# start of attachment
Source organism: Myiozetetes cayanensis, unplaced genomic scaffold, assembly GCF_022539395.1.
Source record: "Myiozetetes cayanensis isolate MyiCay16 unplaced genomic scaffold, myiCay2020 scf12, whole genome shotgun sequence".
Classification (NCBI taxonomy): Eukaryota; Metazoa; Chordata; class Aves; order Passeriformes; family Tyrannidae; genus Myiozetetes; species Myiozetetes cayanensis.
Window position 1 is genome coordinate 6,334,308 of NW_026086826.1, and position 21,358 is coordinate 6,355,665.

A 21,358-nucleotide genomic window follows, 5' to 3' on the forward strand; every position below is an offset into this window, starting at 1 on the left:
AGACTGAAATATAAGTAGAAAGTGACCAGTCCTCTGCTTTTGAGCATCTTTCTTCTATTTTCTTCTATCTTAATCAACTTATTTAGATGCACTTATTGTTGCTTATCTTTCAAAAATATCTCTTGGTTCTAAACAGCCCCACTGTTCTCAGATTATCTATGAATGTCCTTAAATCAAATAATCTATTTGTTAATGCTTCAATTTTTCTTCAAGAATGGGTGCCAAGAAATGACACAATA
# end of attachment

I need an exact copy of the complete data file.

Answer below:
Source organism: Myiozetetes cayanensis, unplaced genomic scaffold, assembly GCF_022539395.1.
Source record: "Myiozetetes cayanensis isolate MyiCay16 unplaced genomic scaffold, myiCay2020 scf12, whole genome shotgun sequence".
Classification (NCBI taxonomy): Eukaryota; Metazoa; Chordata; class Aves; order Passeriformes; family Tyrannidae; genus Myiozetetes; species Myiozetetes cayanensis.
Window position 1 is genome coordinate 6,334,308 of NW_026086826.1, and position 21,358 is coordinate 6,355,665.

A 21,358-nucleotide genomic window follows, 5' to 3' on the forward strand; every position below is an offset into this window, starting at 1 on the left:
AGACTGAAATATAAGTAGAAAGTGACCAGTCCTCTGCTTTTGAGCATCTTTCTTCTATTTTCTTCTATCTTAATCAACTTATTTAGATGCACTTATTGTTGCTTATCTTTCAAAAATATCTCTTGGTTCTAAACAGCCCCACTGTTCTCAGATTATCTATGAATGTCCTTAAATCAAATAATCTATTTGTTAATGCTTCAATTTTTCTTCAAGAATGGGTGCCAAGAAATGACACAATA